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Revamping Medicare: A Guide to the Proposals, Politics and Timeline

Immediate pressure is to reduce the deficit by the end of this year to stop automatic 2 percent spending cuts from going into effect in 2013

By Marilyn Werber Serafini, KHN Staff Writer

President Barack Obama and Rep. Paul RyanApril 5, 2012 - Congress is unlikely to consider legislation that would fundamentally restructure Medicare until a new Congress - and possibly a new president - are seated in 2013. But politicians have sought to tackle the growth in Medicare costs several times in the past two years, most notably in the 2010 health care law and, then again, in last year's budget deal.

The more immediate pressure is to reduce the deficit by the end of this year to stop automatic 2 percent spending cuts from going into effect in 2013, as required by last year's budget agreement. That will likely entail slowing spending in Medicare, which provides health care to 47 million seniors and disabled people and consumes about 15 percent of the federal budget.

Kaiser Health News answered several frequently-asked questions about the timeline for overhauling Medicare and reducing spending, and the proposals under consideration.


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Q. The House passed a budget that included a Medicare overhaul last week. Will it become law?

No. With strictly Republican support, the House on March 29 approved a federal budget for 2013 that included controversial Medicare changes written by Budget Committee Chairman Paul Ryan, R-Wis. Democrats control the Senate, however, and they've said they will not take up a budget resolution this year. That means the GOP document will serve mostly as an election-year rallying point. Republicans will cite it as proof they are serious about reducing the nation's deficit, while Democrats will portray it as an attack on senior citizens and others. On Tuesday, for instance, in a speech before the American Society of News Editors, President Obama called the Ryan Medicare plan a "bad idea" that "will ultimately end Medicare as we know it" and force seniors -- particularly sicker ones -- to bear a larger share of their health care costs.

Q. So Medicare will remain untouched at least until next year?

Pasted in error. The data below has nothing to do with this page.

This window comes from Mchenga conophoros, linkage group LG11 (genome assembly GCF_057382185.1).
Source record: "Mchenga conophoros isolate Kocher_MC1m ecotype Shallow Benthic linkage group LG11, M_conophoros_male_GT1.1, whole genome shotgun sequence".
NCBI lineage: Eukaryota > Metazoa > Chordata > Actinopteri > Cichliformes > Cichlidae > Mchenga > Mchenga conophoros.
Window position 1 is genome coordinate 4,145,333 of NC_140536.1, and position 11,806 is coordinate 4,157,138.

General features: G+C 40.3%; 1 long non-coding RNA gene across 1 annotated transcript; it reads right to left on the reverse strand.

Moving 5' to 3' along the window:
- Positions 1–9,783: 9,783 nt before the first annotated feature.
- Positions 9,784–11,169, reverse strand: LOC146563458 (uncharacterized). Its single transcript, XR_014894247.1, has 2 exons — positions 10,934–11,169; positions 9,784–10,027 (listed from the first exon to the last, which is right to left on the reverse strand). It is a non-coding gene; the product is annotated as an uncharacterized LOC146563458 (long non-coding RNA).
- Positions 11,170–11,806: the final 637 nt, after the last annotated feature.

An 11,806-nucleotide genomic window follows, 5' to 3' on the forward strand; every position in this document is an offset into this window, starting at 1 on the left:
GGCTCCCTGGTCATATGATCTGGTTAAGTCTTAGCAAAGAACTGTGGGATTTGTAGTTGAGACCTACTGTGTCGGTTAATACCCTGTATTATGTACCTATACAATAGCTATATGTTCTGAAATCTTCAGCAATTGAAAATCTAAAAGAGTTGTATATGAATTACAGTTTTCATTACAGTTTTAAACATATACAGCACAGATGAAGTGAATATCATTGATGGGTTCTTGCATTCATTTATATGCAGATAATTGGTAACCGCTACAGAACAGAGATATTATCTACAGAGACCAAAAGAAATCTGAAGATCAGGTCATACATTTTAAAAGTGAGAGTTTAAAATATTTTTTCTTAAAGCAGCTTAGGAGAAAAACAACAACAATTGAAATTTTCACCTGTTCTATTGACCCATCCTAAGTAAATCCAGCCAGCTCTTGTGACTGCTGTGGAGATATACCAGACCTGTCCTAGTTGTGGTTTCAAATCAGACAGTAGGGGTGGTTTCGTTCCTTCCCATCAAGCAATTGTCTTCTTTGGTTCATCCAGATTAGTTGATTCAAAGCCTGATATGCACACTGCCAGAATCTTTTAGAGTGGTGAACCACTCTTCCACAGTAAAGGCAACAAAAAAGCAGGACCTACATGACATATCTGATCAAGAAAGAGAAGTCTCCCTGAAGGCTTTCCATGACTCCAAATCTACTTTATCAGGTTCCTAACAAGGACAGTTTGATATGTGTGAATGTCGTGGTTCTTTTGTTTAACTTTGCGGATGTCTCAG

No. The 2010 health law made some potentially important money-saving changes to the program. It saved $500 billion in Medicare spending over 10 years, in part by cutting rates to private Medicare Advantage plans and by reducing payments to hospitals and other medical providers. It also requires higher-income seniors to pay more for their care. In addition, the law created a yet-to-be-constituted panel of experts, called the Independent Payment Advisory Board, to cap federal spending on Medicare at no more than the growth rate of gross domestic product plus 1 percent.

After the November elections, lawmakers will seek agreement on ways to cut the deficit once again, including through targeted proposals to lower Medicare spending, and if they are unsuccessful, automatic spending cuts of 2 percent will take effect starting in 2013 -- all from payments to hospitals and other care providers.

Q. What about more structural changes, like the ones that Ryan has been pushing?

Ryan has gotten a lot of attention for his Medicare proposals, which are likely to be considered along with other overhaul plans next year, especially if Republicans win control of the Senate or the White House, or both. The latest Ryan proposal was nearly identical to a premium support idea he put forward in December with Sen. Ron Wyden, D-Ore., and to one that GOP presidential hopeful Mitt Romney crafted in November. It would provide a set amount of money for future Medicare beneficiaries -- those currently under the age of 55 -- to purchase either a private health plan, or the traditional government-administered program through a newly created Medicare exchange. That subsidy would replace the guaranteed set of benefits the federal government now provides regardless of costs.